- Ph.D. Genetics University of Arizona, 1998
- B.S. Biology Clarkson University, 1993
Population genetics and phylogenetics of Drosophila, adaptive radiation, biogeography
I am interested in the patterns and processes that generate and maintain biological diversity. Research projects in my laboratory cover a range of biological disciplines including morphology and taxonomy, phylogenetic systematics, population genetics, molecular evolution and genomics to examine evolutionary history in the Hawaiian Drosophila.
Phylogeny of Drosophilidae Drosophilidae is one of the largest and most intensively studied families of acalyptrate diptera, and Drosophila, with nearly 2000 described species, is the largest genus in this family. Recent work suggests that this group is not monophyletic (Remsen & O’Grady, 2002), probably because this genus underwent a high rate of diversification about 50-60 million years. The placement and monophyly of another large rapidly evolving group, the Hawaiian Drosophilidae, is also in question. Although all molecular analyses, as well as the combined molecular and morphological analysis, support the monophyly of the Hawaiian Drosophilidae and its placement as sister to the subgenus Drosophila, some morphological studies suggest that these taxa are not closely related. We are currently using a high throughput approach to generate sequences from about 50 nuclear gene regions, as well as a large portion of the mitochondrial genome, to infer unresolved evolutionary relationships in the family Drosophilidae. These data will be used to test the monophyly of the subgenus Drosophila and examine the placement and monophyly of the Hawaiian Drosophilidae. Phylogenetic and Taxonomic Studies of Hawaiian Drosophilidae With an estimated 1000 species, the endemic Hawaiian Drosophilidae account for approximately one quarter of the world’s projected drosophilid diversity (Kaneshiro 1997) and serve as my primary research system. This clade is divided into two major lineages, the Hawaiian Drosophila, all of which are found only in the Hawaiian Archipelago, and the genus Scaptomyza, a group containing both Hawaiian and continental members (Throckmorton 1966). The Hawaiian Drosophila lineage is characterized by spectacular sexually dimorphic modifications of the mouthparts, wings, and/or forelegs. The Hawaiian species have evolved within the past 25 million years on only 0.01% of the earth’s land area (DeSalle 1987; Carson 1992). Extreme isolation, as a result of divergent mating behaviors, sexual selection, high host plant specificity, and numerous habitats and microhabitats generated by diverse geographic and climatic patterns present within a small region, is no doubt partially responsible for this diversity (Kaneshiro & Boake 1987). In an effort to better understand the diversity present in Hawai'i, I have begun to systematically revise each of the major species groups in the Hawaiian Drosophila lineage (Hardy et al. 2001; O’Grady et al. 2001, 2003; in press), resulting in over 40 new species descriptions. A synthetic treatment of all Hawaiian Drosophilidae, as well as a revision of the genus Scaptomyza, is currently underway. The lab is also interested in the sister clade of the Hawaiian Drosophila, the genus Scaptomyza. Scaptomyza is a fascinating group that has, at several independent times, dispersed to some of the most remote island systems in the world. Over 70% of Scaptomyza species are single island endemics (Wheeler 1981; 1986). The greatest diversity of Scaptomyza occurs in Hawai’i, where nine subgenera, accounting for over 50% of the described species, are endemic. One subgenus, Elmomyza, has undergone a large radiation of nearly ninety described species in Hawai’i (Table 1). Some members of the remaining subgenera, accounting for about 120 described species, have also undergone “mini radiations” on various island systems, including the Tristan da Cunha complex, the Galapagos, and the Bonins. Population Genetics of Hawaiian Drosophila My lab is taking a population genetic approach to understanding the factors involved in rapid species formation in the Hawaiian Drosophila. Specifically, we are investigating the spoon tarsus subgroup, a clade that has undergone recent diversification on the Big Island. There are eight closely-related sympatrically distributed species that are endemic to this island and are believed to have formed in the past 500,000 years. The main goals of this project is to determine whether hybridization and founder effects, two factors that have been implicated in theoretical studies, might play a role in rapid diversification within this lineage. We are using a combination of nuclear and mitochondrial DNA sequences and rapidly evolving microsatellite markers investiage this group. Comparative Phylogenetics of Hawaiian Diptera The Hawaiian Drosophila are a textbook example of adaptive radiation. My lab is curently comparing the pattern, time and rates of colonization and diversification in other groups of Hawaiian Diptera to those known from Hawaiian Drosophila. This work will not only give up a better understanding of the patterns and processes leading to adaptive radiation in Hawaii, but will also teach us about rapid species formation on other island systems.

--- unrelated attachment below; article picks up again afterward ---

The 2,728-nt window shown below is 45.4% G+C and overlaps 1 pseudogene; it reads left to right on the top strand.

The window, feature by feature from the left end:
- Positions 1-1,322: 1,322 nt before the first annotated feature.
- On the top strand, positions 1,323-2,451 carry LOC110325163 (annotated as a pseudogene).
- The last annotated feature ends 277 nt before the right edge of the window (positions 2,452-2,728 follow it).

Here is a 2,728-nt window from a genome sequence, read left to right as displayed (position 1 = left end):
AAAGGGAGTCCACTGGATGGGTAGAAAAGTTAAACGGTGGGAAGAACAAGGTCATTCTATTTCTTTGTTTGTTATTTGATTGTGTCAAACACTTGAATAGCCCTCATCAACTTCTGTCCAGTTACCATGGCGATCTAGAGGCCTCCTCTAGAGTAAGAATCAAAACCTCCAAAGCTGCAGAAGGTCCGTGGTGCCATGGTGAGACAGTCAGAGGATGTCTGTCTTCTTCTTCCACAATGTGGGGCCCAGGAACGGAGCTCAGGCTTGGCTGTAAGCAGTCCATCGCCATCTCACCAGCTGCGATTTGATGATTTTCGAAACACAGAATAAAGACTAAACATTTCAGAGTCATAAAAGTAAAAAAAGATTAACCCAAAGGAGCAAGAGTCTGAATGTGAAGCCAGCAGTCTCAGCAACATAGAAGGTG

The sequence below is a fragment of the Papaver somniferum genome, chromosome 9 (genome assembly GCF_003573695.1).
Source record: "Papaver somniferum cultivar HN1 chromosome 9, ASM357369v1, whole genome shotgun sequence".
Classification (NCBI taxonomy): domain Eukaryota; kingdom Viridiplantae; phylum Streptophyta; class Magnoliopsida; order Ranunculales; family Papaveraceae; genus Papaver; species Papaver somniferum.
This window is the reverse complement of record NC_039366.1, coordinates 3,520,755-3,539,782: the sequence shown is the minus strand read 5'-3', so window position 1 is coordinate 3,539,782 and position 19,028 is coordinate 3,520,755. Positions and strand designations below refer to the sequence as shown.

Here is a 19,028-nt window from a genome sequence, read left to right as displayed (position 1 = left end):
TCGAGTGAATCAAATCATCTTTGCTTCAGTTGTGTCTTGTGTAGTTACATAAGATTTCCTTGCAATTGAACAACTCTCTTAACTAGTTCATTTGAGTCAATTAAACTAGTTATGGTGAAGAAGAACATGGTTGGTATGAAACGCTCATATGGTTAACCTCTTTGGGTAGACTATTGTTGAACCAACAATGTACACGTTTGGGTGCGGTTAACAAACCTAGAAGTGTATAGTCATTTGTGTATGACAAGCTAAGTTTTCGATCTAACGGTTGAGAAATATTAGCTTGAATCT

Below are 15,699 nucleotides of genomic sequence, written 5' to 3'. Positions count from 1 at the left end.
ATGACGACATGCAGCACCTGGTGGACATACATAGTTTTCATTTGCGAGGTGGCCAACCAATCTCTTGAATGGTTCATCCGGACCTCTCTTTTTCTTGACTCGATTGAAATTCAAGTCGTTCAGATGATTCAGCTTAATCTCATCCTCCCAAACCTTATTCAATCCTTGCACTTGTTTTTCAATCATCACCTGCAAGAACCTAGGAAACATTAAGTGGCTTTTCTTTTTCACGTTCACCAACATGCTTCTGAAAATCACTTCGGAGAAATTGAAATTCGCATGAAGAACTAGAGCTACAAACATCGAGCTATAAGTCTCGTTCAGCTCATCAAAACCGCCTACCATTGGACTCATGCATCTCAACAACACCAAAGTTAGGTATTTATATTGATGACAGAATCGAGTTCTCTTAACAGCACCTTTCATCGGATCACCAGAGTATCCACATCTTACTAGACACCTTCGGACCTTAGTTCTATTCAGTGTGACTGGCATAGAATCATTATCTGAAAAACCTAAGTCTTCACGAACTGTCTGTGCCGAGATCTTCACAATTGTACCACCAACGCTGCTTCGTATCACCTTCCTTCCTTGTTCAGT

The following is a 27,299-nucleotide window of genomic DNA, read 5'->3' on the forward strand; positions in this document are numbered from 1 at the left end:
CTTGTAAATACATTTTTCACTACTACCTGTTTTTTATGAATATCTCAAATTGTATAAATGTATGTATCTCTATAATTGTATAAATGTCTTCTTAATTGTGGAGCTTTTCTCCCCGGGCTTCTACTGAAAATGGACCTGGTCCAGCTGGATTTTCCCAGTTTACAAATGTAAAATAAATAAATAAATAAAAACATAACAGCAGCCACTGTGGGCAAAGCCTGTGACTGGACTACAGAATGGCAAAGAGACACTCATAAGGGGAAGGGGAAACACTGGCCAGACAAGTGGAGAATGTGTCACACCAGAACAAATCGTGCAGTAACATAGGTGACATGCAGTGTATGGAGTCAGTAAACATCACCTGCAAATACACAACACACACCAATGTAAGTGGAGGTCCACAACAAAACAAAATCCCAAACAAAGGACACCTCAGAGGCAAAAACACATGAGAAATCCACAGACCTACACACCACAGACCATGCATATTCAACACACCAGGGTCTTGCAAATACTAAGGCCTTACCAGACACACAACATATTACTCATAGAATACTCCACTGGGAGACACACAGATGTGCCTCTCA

Bonacum, J, Kambysellis, M, O’Grady, PM, and DeSalle, R. 2005. Phylogeny and age of diversification of the planitibia species group of Hawaiian Drosophila. Molecular Phylogenetics and Evolution 37:73-82. Markow, T, and O’Grady, PM. 2005. Evolutionary genetics of reproductive behavior in Drosophila: connecting the dots. Annual Review of Genetics 39: 263-291. Markow, T, and O’Grady, PM. 2006. Drosophila: A Guide to Species Identification and Use. Academic Press, London. O’Grady, PM, Bonacum, J, and Val, FC. 2003. The placement of the Engiscaptomyza, Grimshawomyia, and Titanochaeta, three clades of endemic Hawaiian Drosophilidae. Zootaxa 159: 1-16. O’Grady, PM, Kam, MWY, Val, FC, Pereirra, W. 2003. Revision of the Drosophila mimica subgroup, with descriptions of ten new species. Annals of the Entomological Society of America: 96(1): 12-38. O’Grady, PM. and Zilversmit, M. 2004. Phylogenetic relationships within the haleakalae species group inferred by molecular and morphological characters (Diptera: Drosophilidae). Bishop Museum Bulletins in Entomology 10: 117-134. Bishop Museum Press. Remsen, J, and O'Grady, PM. 2002. Phylogeny of Drosophilidae (Diptera), with comments on combined analysis and character support. Molecular Phylogenetics and Evolution 24(2): 248-263.
- 40 - Insects and Human Society
- 98 - DIRECTED GROUP STDY
- 99 - SUPERV INDEP STUDY
- 140 - GENERAL ENTOMOLOGY
- 198 - DIRECTED GROUP STDY
- 199 - SUPERV INDEP STUDY
- 290 - SPECIAL TOPICS ESPM
- 299 - INDIVIDUAL RESEARCH
Patrick M. O'Grady
130 Mulford Hall #3114
Berkeley, CA 94720